With so many positive health effects detoxing is widely recommended along with losing weight, but there is something very important you need to understand: in order to ensure that your body receives the appropriate amount of all vital nutrients, detox diets should be followed for short periods of time. Afterwards you should switch back to balanced eating and highly nutritional meals.
How should I prepare for the detox diet?
Start removing certain foods such as coffee prior to. Following this step minimizes and reduces unpleasant reactions such as headaches, tiredness and nausea. Find out how to prepare for the detox.
If you work from Monday to Friday, it’s a good idea to begin the detox on a Friday, so that you have the first few days, which are usually the most difficult, at home.
Who shouldn’t try a detox diet?
It’s a good idea to consult your health care practitioner prior to starting a detox. People who have health conditions such as liver disease, diabetes, cancer, kidney disease or eating disorders should only try it under the supervision of a qualified health practitioner. Children and women who are pregnant or nursing should not try the diet.
Should I continue taking my prescription medications and my supplements?
Don’t discontinue any prescription medications, even temporarily. It is also not necessary to discontinue supplements – if in doubt, talk with your health care provider. Medication should never be discontinued or reduced without consulting the prescribing doctor and/or your primary care provider.
What should I do if I get a headache?
If you have followed the guidelines on how to prepare for the detox but still get a headache, be sure to drink lots of water, massage the temples, try aromatherapy, or have a cup of green or white tea, which both contain less caffeine.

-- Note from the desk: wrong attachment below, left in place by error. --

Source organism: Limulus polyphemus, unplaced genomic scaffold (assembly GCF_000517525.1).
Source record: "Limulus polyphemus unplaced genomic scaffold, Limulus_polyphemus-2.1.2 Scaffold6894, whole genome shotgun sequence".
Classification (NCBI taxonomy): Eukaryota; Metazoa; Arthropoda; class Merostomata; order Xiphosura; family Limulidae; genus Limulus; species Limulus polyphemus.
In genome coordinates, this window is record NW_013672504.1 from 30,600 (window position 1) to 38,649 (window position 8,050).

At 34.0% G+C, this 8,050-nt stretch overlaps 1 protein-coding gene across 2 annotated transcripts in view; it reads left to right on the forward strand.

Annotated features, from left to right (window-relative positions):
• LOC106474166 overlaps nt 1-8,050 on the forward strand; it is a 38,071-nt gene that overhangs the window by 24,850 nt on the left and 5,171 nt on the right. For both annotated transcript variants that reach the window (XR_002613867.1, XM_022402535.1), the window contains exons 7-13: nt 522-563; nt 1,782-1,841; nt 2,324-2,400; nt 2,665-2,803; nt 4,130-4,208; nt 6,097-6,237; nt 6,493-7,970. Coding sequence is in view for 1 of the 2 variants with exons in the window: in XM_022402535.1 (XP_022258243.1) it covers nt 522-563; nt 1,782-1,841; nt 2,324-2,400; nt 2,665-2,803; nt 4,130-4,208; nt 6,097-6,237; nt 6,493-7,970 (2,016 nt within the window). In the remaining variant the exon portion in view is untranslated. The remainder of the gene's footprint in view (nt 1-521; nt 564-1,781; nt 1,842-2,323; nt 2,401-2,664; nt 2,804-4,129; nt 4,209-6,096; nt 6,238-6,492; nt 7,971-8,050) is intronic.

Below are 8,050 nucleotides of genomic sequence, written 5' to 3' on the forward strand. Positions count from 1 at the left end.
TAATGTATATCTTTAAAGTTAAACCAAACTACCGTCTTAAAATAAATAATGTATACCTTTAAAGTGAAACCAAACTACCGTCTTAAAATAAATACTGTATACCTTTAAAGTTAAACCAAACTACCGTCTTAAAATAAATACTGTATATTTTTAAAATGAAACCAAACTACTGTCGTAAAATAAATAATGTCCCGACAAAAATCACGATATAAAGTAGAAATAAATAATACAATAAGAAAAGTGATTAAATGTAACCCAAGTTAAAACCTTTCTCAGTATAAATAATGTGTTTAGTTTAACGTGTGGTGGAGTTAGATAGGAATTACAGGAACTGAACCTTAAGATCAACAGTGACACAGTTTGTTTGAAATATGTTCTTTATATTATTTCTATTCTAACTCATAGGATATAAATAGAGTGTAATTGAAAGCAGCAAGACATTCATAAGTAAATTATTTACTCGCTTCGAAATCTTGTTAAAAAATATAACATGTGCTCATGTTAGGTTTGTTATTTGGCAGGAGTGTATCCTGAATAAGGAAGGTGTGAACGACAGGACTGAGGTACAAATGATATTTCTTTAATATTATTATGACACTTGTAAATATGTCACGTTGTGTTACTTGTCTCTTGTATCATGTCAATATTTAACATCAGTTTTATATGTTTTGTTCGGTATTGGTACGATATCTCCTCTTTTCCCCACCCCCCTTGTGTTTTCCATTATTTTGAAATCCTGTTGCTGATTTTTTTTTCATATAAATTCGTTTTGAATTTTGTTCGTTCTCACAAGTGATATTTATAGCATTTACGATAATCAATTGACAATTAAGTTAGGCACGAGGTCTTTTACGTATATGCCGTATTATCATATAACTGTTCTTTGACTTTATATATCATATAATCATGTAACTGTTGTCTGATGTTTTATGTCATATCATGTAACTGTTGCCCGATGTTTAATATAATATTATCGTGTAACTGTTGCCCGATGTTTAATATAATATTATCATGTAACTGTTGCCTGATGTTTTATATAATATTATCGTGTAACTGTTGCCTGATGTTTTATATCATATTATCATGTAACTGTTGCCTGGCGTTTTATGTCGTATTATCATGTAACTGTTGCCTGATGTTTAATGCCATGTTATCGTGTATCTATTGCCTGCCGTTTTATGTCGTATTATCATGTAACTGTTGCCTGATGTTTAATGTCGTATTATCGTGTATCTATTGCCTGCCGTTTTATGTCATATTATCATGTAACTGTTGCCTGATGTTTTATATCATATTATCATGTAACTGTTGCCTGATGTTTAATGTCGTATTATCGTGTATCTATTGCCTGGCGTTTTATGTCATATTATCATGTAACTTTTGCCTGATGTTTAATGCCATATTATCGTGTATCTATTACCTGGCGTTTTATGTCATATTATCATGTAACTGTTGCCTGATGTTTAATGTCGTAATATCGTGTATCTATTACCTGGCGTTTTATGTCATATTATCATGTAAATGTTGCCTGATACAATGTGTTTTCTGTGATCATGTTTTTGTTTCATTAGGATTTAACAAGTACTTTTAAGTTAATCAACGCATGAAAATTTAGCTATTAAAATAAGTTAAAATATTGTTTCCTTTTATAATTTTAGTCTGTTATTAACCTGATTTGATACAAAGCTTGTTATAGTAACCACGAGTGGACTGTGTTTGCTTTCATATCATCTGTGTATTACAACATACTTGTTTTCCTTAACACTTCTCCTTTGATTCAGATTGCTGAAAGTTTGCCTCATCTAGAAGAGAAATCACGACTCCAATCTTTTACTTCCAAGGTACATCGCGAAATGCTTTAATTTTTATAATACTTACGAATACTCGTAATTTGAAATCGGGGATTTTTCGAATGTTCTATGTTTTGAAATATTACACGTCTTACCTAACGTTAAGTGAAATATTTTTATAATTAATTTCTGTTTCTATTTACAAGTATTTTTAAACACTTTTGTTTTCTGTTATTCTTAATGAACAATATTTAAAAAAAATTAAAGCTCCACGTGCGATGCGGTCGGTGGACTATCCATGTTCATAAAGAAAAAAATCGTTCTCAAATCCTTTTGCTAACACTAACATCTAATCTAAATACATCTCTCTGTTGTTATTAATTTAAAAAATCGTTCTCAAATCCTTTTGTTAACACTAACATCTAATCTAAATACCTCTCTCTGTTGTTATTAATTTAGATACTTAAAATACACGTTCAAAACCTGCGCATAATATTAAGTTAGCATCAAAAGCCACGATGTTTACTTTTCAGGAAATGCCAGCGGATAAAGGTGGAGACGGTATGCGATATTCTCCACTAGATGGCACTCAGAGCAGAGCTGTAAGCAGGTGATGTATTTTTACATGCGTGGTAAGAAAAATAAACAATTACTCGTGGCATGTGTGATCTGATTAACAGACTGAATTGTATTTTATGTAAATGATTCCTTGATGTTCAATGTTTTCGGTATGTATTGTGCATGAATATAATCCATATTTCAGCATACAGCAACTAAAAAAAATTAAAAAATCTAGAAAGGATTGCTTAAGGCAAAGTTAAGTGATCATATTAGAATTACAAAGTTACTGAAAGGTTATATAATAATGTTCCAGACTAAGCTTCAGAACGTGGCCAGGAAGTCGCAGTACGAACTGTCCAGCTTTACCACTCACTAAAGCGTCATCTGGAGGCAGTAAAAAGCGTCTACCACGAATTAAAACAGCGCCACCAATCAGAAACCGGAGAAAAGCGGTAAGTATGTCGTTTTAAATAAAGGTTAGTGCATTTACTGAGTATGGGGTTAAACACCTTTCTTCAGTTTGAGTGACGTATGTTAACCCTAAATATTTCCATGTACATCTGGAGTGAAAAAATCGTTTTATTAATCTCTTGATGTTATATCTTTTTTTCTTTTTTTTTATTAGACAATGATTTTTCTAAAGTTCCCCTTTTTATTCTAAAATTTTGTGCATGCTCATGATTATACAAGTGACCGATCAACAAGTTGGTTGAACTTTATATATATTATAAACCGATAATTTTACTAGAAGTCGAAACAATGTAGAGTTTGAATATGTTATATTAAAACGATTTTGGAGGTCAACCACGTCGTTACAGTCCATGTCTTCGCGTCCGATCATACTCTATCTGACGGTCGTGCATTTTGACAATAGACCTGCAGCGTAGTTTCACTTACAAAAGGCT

Can I work out?
Exercise boosts circulation, which can help the body to eliminate waste products. Try swimming, walking, jogging, jumping rope or rebounding, but don’t push yourself if you’re tired. Also, if you don’t exercise regularly, talk with your doctor before starting an exercise regimen.
How can I expect to feel?
The first few days are the most difficult. If a person is accustomed to drinking coffee in the morning, he or she may get headaches. People often feel tired. By day 4 or 5, people may begin to feel more energetic and notice that their digestion is improving.
What should I do if I’m constipated or bloated?
There are a number of foods and supplements that can help to prevent or relieve constipation while on a detox diet. Please see the section Improve Your Digestion in the detox diet plan for tips.
If you’re not used to eating a lot of fiber, it may take a few days for the body to adjust. Try herbal tea made with ginger, peppermint, caraway, or cinnamon to ease digestion. If you’re suddenly eating beans, try Beano or try adding a piece of kombu seaweed to the soaking water (if you’re using dried beans).
How Often Do People Go On It?
Proponents of detox diets generally recommend one to two times a year to improve health and prevent disease. In some cases, however, alternative practitioners may recommend a detox diet more frequently or may recommend a longer detox diet.
What Do People Eat Afterward?
After the detox diet is over, alternative practitioners often suggest gradually easing back into a healthy, but less restrictive diet. Many people use a detox diet as a springboard for a healthier lifestyle and continue eating many of the vegetables and fruits they ate on the detox diet.